Press

May 26 2016

Fischer Honors Corporal Adrian Robles of Scottsbluff, Neb.

Speech on Senate Floor is Fifth in Series Paying Tribute to Nebraska Heroes


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Senator Fischer’s floor speech on Marine Corporal Adrian Robles of Scottsbluff, Nebraska.

WASHINGTON – This afternoon, U.S. Senator Deb Fischer (R-Neb.) spoke on the Senate floor as part of her initiative to honor Nebraskans who gave their lives in Iraq and Afghanistan. Throughout this year and beyond, Senator Fischer will deliver remarks as a memorial to each of these heroes.

Her first speech of this initiative took place in January, when she told the story of Sergeant Josh Ford, who was killed in Iraq in 2006. In February, she honored Sergeant Jeff Hansen of Cairo, Nebraska, who lost his life in a 2006 Humvee accident in Iraq. In March, she paid tribute to Lieutenant Jacob Fritz of Verdon, Nebraska who was killed in 2007 following a raid by enemy combatants in Karbala, Iraq. Last month, Senator Fischer paid tribute to Master Sergeant Linda Tarango-Griess of Sutton Nebraska, who was killed by an improvised explosive device in Samarra, Iraq in 2004.

Today, Senator Fischer honored the life of Corporal Adrian Robles of Scottsbluff, Nebraska. A Marine stationed in Afghanistan in 2008, Corporal Robles was killed in Helmand Province after an Improvised Explosive Device struck his vehicle.

Below is the full transcript of today’s speech featuring Corporal Adrian Robles of Scottsbluff, Nebraska:

Mr. President, I rise today to continue my tribute to Nebraska’s heroes and the current generation of men and women who lost their lives defending our freedom in Iraq and Afghanistan.

Each of these Nebraskans has a special story to tell.

Today, I will share the story on the life of Marine Corporal Adrian Robles of Scottsbluff, Nebraska.

Adrian was known throughout Scottsbluff for his big smile.

His older sister, Beatriz, remembers it this way: “As soon as he smiled, even if you were mad at him, you would stop and have to smile.”

Behind that big smile though was a tough young man.

More than anything, Adrian wanted to be a Marine.

This longing to serve his country was a point of pride and tradition in Adrian’s family.

His grandfather, Pedro Torres, served as a fighter pilot in World War II. 

Pedro’s stories of service and adventure inspired Adrian’s quest to become a Marine, and their bond was a source of joy throughout the family.

As Adrian’s father, Cesar recalls: “he loved his grandpa so much. He was a hero to him.”

When he was sixteen, Adrian approached his parents and told them he wanted to be a Marine.

He did not want to wait. 

He even prepared a waiver for them to sign, which would have allowed Adrian to join the Corps (core) when he turned seventeen. 

While they admired the passion in their young son, Adrian’s parents stood firm.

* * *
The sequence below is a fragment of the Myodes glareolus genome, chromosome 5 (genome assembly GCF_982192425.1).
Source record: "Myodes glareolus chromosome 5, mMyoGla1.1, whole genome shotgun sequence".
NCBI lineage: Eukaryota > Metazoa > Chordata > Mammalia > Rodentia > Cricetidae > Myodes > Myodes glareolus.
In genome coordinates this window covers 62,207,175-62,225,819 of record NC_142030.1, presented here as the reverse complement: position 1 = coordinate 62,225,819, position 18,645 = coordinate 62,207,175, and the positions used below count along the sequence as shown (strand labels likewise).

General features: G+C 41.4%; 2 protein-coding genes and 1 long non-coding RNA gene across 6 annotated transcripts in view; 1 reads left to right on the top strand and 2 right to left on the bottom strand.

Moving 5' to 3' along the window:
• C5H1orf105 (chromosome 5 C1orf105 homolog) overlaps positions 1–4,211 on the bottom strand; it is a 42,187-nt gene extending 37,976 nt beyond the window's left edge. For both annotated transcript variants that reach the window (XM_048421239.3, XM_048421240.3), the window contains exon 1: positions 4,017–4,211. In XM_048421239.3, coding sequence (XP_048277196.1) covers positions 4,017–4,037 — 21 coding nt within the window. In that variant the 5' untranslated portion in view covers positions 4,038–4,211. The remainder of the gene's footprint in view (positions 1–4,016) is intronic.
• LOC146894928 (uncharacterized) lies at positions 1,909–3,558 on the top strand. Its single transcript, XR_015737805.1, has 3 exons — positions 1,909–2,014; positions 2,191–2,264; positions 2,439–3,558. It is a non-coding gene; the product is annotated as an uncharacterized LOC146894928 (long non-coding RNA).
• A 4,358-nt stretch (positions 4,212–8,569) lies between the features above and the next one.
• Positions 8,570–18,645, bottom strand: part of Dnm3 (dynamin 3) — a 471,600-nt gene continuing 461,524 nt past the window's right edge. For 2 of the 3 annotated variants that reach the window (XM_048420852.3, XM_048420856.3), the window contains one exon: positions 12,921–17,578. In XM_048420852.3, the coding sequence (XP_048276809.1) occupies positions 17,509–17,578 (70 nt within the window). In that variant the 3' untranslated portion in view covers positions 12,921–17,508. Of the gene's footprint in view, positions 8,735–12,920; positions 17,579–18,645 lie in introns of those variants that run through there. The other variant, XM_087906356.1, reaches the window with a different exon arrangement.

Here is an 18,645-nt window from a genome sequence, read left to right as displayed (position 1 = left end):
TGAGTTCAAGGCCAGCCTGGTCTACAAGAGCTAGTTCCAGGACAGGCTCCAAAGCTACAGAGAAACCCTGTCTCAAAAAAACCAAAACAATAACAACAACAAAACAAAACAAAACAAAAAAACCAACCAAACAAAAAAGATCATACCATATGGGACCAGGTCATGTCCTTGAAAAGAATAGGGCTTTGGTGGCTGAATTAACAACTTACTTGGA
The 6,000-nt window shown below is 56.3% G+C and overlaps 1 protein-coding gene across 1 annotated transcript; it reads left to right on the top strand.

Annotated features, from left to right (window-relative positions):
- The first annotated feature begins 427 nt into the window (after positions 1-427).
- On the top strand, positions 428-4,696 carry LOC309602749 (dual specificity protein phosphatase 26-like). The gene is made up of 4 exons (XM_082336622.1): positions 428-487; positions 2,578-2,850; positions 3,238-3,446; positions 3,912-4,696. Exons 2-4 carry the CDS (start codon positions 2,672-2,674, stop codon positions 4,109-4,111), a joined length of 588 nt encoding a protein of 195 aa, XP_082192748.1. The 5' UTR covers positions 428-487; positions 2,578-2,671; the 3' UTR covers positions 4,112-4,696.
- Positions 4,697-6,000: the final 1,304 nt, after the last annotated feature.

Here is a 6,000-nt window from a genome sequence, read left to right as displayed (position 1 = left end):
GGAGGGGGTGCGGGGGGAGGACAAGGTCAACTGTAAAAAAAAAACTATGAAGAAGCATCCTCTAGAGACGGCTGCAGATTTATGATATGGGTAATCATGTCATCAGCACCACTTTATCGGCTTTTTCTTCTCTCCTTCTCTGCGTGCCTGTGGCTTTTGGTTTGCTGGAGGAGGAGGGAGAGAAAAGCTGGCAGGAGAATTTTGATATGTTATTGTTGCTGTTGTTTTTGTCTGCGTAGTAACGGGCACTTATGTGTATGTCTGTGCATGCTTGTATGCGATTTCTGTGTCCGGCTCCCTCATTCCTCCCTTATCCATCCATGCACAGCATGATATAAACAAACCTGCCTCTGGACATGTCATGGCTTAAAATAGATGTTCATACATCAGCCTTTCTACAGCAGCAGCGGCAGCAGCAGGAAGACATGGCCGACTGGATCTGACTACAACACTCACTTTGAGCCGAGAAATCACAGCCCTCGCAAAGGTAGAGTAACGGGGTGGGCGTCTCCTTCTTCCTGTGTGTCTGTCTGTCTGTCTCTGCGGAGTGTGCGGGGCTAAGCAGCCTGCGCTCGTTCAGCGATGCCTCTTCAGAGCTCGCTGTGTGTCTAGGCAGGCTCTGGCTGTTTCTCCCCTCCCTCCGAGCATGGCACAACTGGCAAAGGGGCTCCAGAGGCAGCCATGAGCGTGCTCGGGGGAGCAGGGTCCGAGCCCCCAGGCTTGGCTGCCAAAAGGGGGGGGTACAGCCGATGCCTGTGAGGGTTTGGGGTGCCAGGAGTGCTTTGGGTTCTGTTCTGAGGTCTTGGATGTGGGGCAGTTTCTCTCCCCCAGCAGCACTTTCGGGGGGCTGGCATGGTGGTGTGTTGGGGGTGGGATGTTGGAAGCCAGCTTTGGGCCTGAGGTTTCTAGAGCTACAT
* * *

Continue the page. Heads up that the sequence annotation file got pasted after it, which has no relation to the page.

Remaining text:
They wanted Adrian to focus on completing his high school education.

Deterred but not discouraged, Adrian decided to join the high school soccer team.

Soccer became an outlet for Adrian, not only as an athlete, but as a way to train and get in shape for the Marines.

Adrian graduated from Scottsbluff High School in May of 2005. As expected, he immediately enlisted in the Marine Corps.

In the year that followed, Adrian completed basic training and served a full tour in Iraq by the end of 2007.

His determination impressed his fellow Marines.

Gunnery Sergeant Trent Kuhlhoof served with Adrian during a tour in Iraq.

Adrian was the kind of person who naturally bonded with everyone.

As Sergeant Kuhlhoof remembers: “It was hard for me to get mad at him – for anything.” 

Adrian had discovered his calling, he worked toward excellence, and he loved being a Marine.

A marksman is the centerpiece of every Marine combat team, and Adrian was a good one.

By the age of 21, he had earned three Good Conduct Medals, a rare feat in the military.

In the spring of 2008, Corporal Adrian Robles deployed to Afghanistan as part of the 2nd Battalion, 1st Marine Division. 

Their mission was to train local Afghan military forces, but by the fall, this changed to a security mission as tensions rose in the dangerous territory of Helmand Province.

A few months later, on October 22, 2008, Adrian was on patrol when suddenly his vehicle was hit by an Improvised Explosive Device.

Corporal Robles was killed instantly. 

His unit was scheduled to leave Afghanistan two months later.

On November 2, 2008, hundreds of friends and neighbors from Scottsbluff lined the streets from the church to the cemetery. 

An honor guard and horse and carriage team transported the casket to its final resting place.

In a career of three short years, Corporal Robles earned three Good Conduct Medals, two Sea Service Deployment Ribbons, the Afghanistan Campaign Medal, the Iraq Campaign Medal, the Global War on Terrorism Service Medal, the National Defense Service Medal, and the Purple Heart.

Adrian’s mother, Yolanda, recalls that his life’s passion was to serve his country.

She notes that he hated war and knew the dangers, but loved being a Marine.

A brave, disciplined, and joyful young man, Adrian lived a short life, but his imprint is felt by the countless people who knew and loved him.

Perhaps his devotion is summed up best by the tattoo on his left arm, which read: “Your Freedom. My Life. Without Complaint.”

Adrian embodied the strength and determination that Nebraskans are known for all over the world. 

He lived passionately and earned his dream of being a United States Marine 

Corporal Adrian Robles is a hero and I am honored to tell his story.

Thank you, M. President. I yield.

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